The federal government and the 13 states that won an injunction halting implementation of the Clean Water (or “waters of the U.S.”) rule are sparring over the geographic scope of the injunction (North Dakota v. U.S., 15-59-RRE-ARS, D. N.D.).
Both sides filed briefs Tuesday, Sept. 1, as required by Chief U.S. District Judge Ralph Erickson. The feds, as expected, are arguing that Erickson’s Aug. 27 order should apply only in the 13 states that brought the suit. The states contend that the injunction should be nationwide.
“[G]iving nationwide effect to the preliminary injunction would go beyond addressing the specific irreparable harms alleged by the Plaintiffs,” the government said in its brief. In addition, “Because the preliminary injunction is intended to preserve the status quo as to these Plaintiffs, it should not apply nationwide, encompassing waters in States that either have not challenged the Clean Water Rule or that have unsuccessfully sought to preliminarily enjoin it in separate judicial proceedings.”
The government cited two other district court decisions denying relief – one in Georgia’s Southern District and one in West Virginia’s Northern District. Judges in both cases said that jurisdiction over the disputes properly lies in the court of appeals, where eight petitions for review have been consolidated.
Said the government:
“The Plaintiff States cannot contend that if any district court in any proceeding where the Clean Water Rule is challenged finds that the criteria for preliminary injunctive relief have been satisfied, that court’s order is binding in all the other proceedings and throughout the nation. That logic would lead to the absurd situation where if a single regulated entity is able to persuade a single district court that it will potentially incur an irreparable harm, then the Clean Water Rule may be enjoined across the nation with respect to every single regulated and regulating entity, including those who benefit from and support the Rule, and even in the jurisdiction of district courts that have previously denied similar injunctive relief.”
“It would also be inappropriate to conclude, in the name of protecting state sovereignty, that this Court’s order to enjoin the Clean Water Rule applies in the nineteen States that have not challenged the Rule, seven of which have moved to intervene in the Sixth Circuit proceedings to, in fact, support it,” the government said.
The states, however, asserted, “The Agencies persistently characterize the scope of the Rule as ‘nationwide.’ The Court’s Injunction Order properly fits the Rule’s scope and should be read to extend nationwide as well. No useful purpose is served by allowing a wildly overreaching Rule to take geographically defined effect for the interim period between the issuance of the preliminary injunction and final resolution of the case. This point has special salience given that the Agencies are seeking to reassert a massive jurisdictional land-grab that the Supreme Court cautioned them against in both SWANCC and Rapanos.”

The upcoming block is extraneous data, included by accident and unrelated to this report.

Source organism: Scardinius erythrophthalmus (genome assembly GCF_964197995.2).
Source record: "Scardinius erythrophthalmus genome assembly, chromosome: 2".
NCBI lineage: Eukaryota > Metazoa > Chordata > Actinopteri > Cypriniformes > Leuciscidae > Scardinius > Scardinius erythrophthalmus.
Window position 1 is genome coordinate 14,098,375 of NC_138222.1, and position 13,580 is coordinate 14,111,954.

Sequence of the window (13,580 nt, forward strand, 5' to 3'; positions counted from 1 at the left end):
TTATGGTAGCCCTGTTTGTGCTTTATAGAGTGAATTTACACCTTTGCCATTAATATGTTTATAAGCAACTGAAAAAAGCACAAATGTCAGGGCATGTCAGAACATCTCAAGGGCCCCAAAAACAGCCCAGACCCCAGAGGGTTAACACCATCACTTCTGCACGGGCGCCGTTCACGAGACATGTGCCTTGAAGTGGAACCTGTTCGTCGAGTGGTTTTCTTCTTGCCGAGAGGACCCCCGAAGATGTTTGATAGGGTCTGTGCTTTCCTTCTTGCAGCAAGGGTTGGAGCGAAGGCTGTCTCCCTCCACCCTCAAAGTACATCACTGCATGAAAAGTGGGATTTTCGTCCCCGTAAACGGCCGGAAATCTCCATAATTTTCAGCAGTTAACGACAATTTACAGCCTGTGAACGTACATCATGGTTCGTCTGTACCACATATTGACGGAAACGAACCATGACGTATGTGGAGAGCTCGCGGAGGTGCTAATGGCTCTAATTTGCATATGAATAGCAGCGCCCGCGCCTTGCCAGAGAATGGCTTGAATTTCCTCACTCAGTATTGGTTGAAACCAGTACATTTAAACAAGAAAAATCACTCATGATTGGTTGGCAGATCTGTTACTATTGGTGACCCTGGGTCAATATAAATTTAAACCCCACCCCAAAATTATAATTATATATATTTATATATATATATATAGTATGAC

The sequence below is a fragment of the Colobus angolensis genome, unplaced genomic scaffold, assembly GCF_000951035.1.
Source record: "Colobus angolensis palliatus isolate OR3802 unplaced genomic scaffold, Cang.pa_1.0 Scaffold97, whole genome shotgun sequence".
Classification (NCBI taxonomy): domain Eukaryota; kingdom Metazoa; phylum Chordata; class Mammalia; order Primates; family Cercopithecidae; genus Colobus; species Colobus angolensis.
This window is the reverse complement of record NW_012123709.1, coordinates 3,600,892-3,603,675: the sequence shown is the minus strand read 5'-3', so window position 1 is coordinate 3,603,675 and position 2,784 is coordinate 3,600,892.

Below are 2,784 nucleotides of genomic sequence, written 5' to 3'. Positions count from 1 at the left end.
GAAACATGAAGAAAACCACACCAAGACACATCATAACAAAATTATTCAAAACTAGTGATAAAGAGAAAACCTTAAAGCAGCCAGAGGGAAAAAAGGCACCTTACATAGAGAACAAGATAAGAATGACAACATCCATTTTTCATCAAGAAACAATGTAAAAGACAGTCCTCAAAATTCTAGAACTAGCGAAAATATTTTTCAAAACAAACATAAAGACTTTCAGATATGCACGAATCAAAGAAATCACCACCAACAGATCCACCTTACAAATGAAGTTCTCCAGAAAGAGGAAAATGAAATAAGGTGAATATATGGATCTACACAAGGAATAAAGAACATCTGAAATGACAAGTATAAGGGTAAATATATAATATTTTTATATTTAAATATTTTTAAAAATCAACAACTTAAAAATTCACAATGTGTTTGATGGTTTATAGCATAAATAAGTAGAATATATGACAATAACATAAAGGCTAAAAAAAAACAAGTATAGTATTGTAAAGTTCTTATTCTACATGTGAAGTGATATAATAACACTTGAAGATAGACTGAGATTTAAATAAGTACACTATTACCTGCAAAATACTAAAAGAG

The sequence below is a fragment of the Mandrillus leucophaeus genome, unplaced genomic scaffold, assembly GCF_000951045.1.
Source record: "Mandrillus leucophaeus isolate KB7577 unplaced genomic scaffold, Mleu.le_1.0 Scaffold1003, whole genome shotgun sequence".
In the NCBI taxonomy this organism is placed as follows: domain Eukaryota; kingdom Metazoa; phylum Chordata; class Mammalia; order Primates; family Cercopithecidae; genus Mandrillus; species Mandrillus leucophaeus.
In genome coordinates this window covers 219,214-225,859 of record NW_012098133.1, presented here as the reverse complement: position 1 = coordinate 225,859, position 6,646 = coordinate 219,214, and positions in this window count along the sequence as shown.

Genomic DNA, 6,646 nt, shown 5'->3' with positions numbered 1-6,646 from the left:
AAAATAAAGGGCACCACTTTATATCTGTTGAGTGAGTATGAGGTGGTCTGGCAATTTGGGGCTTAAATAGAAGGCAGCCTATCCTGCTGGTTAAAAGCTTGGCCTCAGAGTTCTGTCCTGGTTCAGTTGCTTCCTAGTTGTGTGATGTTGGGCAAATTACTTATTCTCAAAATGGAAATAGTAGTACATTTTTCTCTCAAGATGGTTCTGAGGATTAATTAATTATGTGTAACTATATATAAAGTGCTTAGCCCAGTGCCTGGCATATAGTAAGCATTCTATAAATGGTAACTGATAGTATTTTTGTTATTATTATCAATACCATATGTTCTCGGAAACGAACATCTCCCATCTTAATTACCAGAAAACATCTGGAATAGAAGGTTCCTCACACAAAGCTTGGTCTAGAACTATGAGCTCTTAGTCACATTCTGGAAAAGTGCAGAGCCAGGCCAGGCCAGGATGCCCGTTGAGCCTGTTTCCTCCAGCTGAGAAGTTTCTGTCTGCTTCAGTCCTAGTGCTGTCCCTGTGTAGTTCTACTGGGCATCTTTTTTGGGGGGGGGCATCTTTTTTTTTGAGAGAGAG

“A nationwide injunction is necessary to prevent inconsistent rulings on the scope of CWA jurisdiction during the pendency of this litigation, while ensuring a consistent and uniform application of the CWA throughout the country," the states argued. "The Court should affirm that the Injunction Order addresses these concerns by applying nationwide.”
“The Agencies have also argued that harm would be caused by ‘conflicting’ interim applications that would work ‘to the detriment of the plaintiffs, the regulated community, and the public.’ See Brief in Support of the Motion of the United States for Transfer, MDL No. 2663, Doc.1-1 at 11: Memo in Support of Defendants’ Motion to Stay Pending a Ruling from the Judicial Panel on Multi-District Litigation under 28 U.S.C. § 1407 to Transfer and Consolidate at 6, No. 3:15- cv-00059 (D.N.D. July 21, 2015), ECF No. 12-1. The Agencies cannot have it both ways. They cannot be concerned about uniform application and consistency when selling the country on the need for the Rule, but abandon those principles when faced with litigation adversity. This type of litigation tactic should not be rewarded by limiting the scope of the Court’s Injunction Order.”
Opinion and order in Murray Energy Corp. v. EPA (15-110, N.D. W. Va.) Aug. 26
Order denying P.I. in Georgia v. EPA (15-79, S.D. Ga.) Aug. 27, 2015
Motion by States of New York, Connecticut, Hawaii, Massachusetts, Oregon, Vermont, and Washington, and the District of Columbia, to Intervene in Support of Respondents in Docket No. 15-3751 and In Each of the Related Cases, Aug. 28, 2015
Memo in Support of Defendants’ Motion to Stay Pending a Ruling from the Judicial Panel on Multi-District Litigation under 28 U.S.C. § 1407 to Transfer and Consolidate (the district court actions)